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Our unequal society

BMJ 2007; 334 doi: (Published 01 March 2007) Cite this as: BMJ 2007;334:0
  1. Fiona Godlee, editor
  1. fgodlee{at}

    Back in the 1980s, when Margaret Thatcher was confidently asserting that there was no such thing as society, researchers ploughing the unfashionable furrow of health inequalities must have despaired of ever being heard. Things have moved on since then, though not perhaps as far as we might have hoped. There is now good evidence, some of it published in the BMJ (1999;319:953) that the healthiest and happiest societies are those with the most equal distribution of income. And compared even with a decade ago, when wider issues such as poverty and housing were excluded from discussion (BMJ 1995;311:1177), governments have become braver about embracing these social issues when talking about health. The 2004 Wanless report showed that the British government is taking seriously the need to take action to reduce health inequalities.

    But the reality lags far behind. In 2005 George Davey-Smith and colleagues looked at health inequalities in the UK (BMJ 2005;330:1016, doi: 10.1136/bmj.330.7498.1016) They concluded that, despite government promises of action, inequalities in life expectancy have continued to widen, alongside widening inequalities in income and wealth. Last month's Unicef report has put unwelcome flesh on the bones of this evidence, ranking Britain bottom among the 21 most developed nations in terms of the wellbeing of our children, while countries with more equal wealth distribution, most notably the Netherlands, can celebrate happy healthy children who are not living in a climate of fear. As with health care, the individualistic, market forces and US model—that potent mix of individualism, market forces, and illiberal social policies—does not look like the one that countries should follow. Instead the evidence points towards the benefits of liberal policies on drugs and sex, and comprehensive social welfare.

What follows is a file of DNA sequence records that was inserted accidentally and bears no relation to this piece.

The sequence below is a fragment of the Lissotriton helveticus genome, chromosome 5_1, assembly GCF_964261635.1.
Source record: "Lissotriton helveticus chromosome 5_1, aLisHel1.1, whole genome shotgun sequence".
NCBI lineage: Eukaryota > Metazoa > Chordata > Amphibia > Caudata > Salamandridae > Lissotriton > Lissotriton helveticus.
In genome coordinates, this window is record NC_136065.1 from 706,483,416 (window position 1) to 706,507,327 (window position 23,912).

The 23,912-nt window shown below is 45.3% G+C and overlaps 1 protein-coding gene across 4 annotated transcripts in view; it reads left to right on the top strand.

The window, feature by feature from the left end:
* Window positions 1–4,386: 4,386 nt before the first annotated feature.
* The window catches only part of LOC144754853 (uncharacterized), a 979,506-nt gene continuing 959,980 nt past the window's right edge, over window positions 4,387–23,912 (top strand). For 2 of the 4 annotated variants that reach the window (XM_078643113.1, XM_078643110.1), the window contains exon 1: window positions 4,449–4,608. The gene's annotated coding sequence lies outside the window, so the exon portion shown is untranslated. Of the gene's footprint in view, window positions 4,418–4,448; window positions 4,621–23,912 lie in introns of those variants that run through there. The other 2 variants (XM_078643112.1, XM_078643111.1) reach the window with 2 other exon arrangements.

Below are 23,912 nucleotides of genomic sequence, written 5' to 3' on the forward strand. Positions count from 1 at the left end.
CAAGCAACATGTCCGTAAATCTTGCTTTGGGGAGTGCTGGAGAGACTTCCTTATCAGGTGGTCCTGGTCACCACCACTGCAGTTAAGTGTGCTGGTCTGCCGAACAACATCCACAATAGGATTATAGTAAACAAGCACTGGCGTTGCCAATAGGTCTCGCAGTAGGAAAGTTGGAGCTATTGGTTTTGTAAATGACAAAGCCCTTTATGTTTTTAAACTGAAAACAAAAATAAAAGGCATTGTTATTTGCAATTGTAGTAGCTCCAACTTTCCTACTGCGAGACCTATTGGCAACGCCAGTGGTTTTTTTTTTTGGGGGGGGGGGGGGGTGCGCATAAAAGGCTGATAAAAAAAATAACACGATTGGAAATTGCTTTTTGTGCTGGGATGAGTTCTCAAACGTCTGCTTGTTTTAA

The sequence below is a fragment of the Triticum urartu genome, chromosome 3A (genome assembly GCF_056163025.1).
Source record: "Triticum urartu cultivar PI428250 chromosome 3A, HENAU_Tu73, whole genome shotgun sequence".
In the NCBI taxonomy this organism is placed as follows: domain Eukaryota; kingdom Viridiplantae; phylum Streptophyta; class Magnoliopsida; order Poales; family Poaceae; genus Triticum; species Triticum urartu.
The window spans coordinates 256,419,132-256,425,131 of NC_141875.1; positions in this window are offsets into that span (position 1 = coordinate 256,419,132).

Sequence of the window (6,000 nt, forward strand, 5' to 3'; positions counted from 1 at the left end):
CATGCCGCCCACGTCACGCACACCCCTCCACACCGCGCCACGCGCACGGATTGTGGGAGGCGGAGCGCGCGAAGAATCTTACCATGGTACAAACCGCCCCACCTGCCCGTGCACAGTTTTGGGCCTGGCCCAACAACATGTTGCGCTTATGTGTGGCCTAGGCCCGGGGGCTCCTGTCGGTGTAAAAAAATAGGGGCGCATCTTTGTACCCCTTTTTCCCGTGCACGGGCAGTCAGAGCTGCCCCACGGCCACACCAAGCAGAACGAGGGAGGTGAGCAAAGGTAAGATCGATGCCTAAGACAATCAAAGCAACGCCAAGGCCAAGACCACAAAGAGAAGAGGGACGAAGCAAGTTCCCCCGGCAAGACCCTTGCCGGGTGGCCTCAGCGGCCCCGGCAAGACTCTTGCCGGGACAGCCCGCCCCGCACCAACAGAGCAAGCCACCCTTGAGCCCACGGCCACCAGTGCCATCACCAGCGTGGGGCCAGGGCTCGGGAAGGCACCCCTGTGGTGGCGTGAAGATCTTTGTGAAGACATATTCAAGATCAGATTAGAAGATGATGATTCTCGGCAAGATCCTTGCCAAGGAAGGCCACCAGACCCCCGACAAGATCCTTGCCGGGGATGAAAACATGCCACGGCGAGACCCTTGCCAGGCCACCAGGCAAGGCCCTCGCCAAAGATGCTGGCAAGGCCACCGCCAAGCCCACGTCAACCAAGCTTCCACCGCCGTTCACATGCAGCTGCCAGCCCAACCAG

Doctors deal every day with the fallout of our unequal society and may feel, with good reason, that they lack the tools to make a difference. “We doctors are hiding,” says Des Spence, “in a dugout in the comfort zone of scientific medicine, so often of questionable benefit, so that we have lost sight of the wider problems in society. Perhaps it is time to look over the edge and see the devastation that childhood is becoming” (doi: 10.1136/bmj.39139.462361.59)

    The science may be comforting but it can also be powerful. As Hilary Thompson writes (doi: 10.1136/bmj.39133.558380.BE), the Wanless report highlighted the almost complete lack of evidence for interventions to reduce health inequalities. A study in this week's BMJ addresses that lack. Philippa Howden-Chapman and colleagues have pulled off an impressive feat with their randomised trial of improved insulation in low income housing in New Zealand, finding that it improved self reported and objective measures of health (doi: 10.1136/bmj.39070.573032.80). Before this trial, the debate was stuck on whether low household income rather than substandard housing was the main problem underlying health inequalities. As the authors of this study conclude, it is easier to upgrade low income housing than to redistribute income.

    Reducing inequity is a global responsibility. One of the four cornerstones of WHO's health for all policy is ensuring equity in health. The BMJ and other journals are focusing on poverty and health later this year ( and this year's Global Forum for Health Research in China has taken health inequity as its theme. Good research can change the way people think.

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